On October 26, the federal government released new data on the state of Canada’s roads, bridges and tunnels through Statistics Canada’s Core Public Infrastructure (CCPI).
The national survey, now in its second round, presents a statistically accurate and comprehensive national snapshot for 2018 of the stock, condition and performance of public infrastructure in Canada, building on the baseline 2016 reference year. The data supports all orders of government in making informed investment decisions with public dollars that deliver the clean water, transportation, sports and culture, environmental and housing infrastructure.
“Local governments own and operate nearly half of Canada’s core public infrastructure and have been working incredibly hard to support Canadians through the COVID-19 pandemic,” said Catherine McKenna, Minister of Infrastructure and Communities. “Evidence-based investments will deliver better results for our communities, create jobs, and help target key infrastructure decisions as Canada looks toward recovery. As a government we are committed to evidence and results in how we invest public dollars.”
The CCPI survey is part of the Investing in Canada plan, which also includes funding for other data and research initiatives that will better inform how federal infrastructure funding programs are designed, implemented, tracked and reported.
The survey gathers information on asset management practices and nine categories of public infrastructure: roads; bridges and tunnels; potable water; wastewater; storm water; culture, recreation and sports facilities; social and affordable housing; public transit; and, solid waste.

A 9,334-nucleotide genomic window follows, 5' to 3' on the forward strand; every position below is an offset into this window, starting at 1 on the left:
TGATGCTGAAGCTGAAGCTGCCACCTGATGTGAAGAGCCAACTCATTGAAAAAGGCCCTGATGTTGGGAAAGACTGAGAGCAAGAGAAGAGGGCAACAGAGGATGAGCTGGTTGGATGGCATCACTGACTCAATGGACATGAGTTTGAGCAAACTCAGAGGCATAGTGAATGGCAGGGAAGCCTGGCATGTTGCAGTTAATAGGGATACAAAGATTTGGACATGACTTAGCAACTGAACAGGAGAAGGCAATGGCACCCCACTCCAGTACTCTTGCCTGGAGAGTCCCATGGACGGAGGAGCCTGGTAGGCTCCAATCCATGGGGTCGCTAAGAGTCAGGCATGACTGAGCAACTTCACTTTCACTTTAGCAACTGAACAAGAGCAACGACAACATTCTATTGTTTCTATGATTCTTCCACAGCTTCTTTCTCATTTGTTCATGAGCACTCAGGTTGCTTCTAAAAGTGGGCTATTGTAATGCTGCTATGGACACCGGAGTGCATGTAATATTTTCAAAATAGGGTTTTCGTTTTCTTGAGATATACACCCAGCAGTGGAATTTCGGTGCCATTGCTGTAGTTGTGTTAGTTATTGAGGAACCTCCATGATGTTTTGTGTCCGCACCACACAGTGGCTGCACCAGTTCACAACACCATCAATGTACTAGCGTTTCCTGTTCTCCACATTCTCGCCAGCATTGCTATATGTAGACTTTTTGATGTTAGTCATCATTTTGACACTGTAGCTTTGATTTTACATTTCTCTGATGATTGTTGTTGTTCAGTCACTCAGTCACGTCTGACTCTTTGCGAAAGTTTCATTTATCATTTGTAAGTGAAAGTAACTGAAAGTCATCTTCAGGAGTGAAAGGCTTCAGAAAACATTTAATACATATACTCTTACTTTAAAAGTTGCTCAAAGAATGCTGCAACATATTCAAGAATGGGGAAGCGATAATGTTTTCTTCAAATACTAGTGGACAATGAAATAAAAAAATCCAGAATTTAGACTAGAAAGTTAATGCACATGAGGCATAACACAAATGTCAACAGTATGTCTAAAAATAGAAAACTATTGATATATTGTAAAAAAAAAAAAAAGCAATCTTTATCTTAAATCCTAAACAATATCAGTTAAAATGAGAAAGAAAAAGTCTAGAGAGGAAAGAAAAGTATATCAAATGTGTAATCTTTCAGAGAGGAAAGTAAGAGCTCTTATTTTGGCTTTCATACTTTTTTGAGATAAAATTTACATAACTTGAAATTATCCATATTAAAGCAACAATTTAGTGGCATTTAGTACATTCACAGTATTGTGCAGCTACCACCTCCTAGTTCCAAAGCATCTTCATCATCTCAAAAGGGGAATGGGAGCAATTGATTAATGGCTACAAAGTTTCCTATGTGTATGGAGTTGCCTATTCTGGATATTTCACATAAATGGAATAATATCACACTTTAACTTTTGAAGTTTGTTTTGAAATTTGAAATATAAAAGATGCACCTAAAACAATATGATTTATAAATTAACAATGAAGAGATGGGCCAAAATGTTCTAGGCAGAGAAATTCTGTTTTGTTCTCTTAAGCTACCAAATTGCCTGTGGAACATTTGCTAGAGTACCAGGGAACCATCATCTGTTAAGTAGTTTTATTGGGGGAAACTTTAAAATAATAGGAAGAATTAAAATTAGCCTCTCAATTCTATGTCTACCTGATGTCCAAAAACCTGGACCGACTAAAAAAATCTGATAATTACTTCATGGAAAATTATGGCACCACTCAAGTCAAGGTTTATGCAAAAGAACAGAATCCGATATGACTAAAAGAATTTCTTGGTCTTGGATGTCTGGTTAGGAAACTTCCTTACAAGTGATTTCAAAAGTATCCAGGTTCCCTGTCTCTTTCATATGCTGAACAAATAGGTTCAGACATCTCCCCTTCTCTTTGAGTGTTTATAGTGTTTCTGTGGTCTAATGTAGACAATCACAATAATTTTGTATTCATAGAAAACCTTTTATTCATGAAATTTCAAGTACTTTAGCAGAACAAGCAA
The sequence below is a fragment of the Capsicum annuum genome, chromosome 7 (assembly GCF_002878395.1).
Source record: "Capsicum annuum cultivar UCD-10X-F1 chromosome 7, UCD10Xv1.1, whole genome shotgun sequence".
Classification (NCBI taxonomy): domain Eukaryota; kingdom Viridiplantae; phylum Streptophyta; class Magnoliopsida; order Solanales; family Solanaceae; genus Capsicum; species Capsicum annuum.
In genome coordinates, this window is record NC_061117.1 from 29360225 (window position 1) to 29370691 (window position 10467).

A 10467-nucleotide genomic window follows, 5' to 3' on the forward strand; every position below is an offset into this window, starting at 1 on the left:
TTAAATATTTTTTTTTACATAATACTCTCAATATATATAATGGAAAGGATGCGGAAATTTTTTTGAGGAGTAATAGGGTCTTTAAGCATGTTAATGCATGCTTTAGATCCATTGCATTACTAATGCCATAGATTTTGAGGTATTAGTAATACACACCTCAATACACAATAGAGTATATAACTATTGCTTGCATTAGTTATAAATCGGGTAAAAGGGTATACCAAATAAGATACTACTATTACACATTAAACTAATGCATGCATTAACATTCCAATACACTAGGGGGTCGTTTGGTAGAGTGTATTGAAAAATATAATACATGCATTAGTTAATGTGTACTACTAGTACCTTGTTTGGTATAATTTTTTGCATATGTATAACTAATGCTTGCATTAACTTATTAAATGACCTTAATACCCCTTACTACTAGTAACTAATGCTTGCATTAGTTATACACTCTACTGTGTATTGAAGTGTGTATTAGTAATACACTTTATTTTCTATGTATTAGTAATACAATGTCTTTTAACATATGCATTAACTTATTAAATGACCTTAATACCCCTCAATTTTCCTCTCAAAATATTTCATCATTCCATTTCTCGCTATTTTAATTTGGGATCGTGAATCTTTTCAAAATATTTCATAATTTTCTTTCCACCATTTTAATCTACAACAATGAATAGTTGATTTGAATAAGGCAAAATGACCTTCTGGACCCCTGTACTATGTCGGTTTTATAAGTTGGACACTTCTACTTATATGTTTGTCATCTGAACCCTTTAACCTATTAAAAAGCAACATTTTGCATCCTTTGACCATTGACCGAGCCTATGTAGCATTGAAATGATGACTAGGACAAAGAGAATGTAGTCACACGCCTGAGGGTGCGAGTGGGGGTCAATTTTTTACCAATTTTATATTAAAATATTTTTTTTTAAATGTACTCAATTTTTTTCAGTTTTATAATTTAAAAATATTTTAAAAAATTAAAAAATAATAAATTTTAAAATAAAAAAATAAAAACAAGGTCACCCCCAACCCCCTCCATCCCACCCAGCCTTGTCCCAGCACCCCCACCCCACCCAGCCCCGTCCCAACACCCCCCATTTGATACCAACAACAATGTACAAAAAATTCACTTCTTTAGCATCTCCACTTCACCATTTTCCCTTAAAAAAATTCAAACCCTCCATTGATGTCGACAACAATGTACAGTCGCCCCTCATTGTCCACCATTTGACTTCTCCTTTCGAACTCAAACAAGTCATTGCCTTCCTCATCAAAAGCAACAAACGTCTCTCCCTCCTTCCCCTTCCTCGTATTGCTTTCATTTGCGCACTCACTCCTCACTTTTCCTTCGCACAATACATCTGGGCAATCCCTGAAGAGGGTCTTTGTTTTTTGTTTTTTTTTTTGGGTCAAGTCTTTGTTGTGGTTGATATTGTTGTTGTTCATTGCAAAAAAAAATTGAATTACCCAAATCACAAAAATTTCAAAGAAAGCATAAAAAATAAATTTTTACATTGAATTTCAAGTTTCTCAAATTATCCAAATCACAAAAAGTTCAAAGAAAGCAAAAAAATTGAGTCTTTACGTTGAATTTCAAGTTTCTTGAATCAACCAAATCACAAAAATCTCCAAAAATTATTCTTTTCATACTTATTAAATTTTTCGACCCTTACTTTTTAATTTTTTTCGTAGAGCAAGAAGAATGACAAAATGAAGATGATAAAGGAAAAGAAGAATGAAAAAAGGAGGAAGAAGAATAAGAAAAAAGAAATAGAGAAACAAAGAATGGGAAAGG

This iteration of the survey was conducted in 2019-20, using 2018 as the reference year for responses. Provincial and territorial departments and ministries, Indigenous organizations, regional governments, municipalities, transit authorities and selected crown corporations completed the surveys and submitted them to Statistics Canada to be processed and analyzed.
In all, the sample included approximately 2,500 public infrastructure owners and operators, resulting in a response rate of over 90 percent and a very high statistical accuracy rating.
The results of this survey build on the baseline survey from reference year 2016 and will highlight changes over a two-year period. Given changes in methodology and scope between reference years, comparisons of results are not always possible.
Through the Investing in Canada infrastructure plan, the Government of Canada will invest more than $180 billion over 12 years in public transit projects, green infrastructure, social infrastructure, trade and transportation routes, and Canada’s rural and northern communities.
To read the full survey report from Statistics Canada, click here.
Feature image credit: International Institute for Sustainable Development (IISD).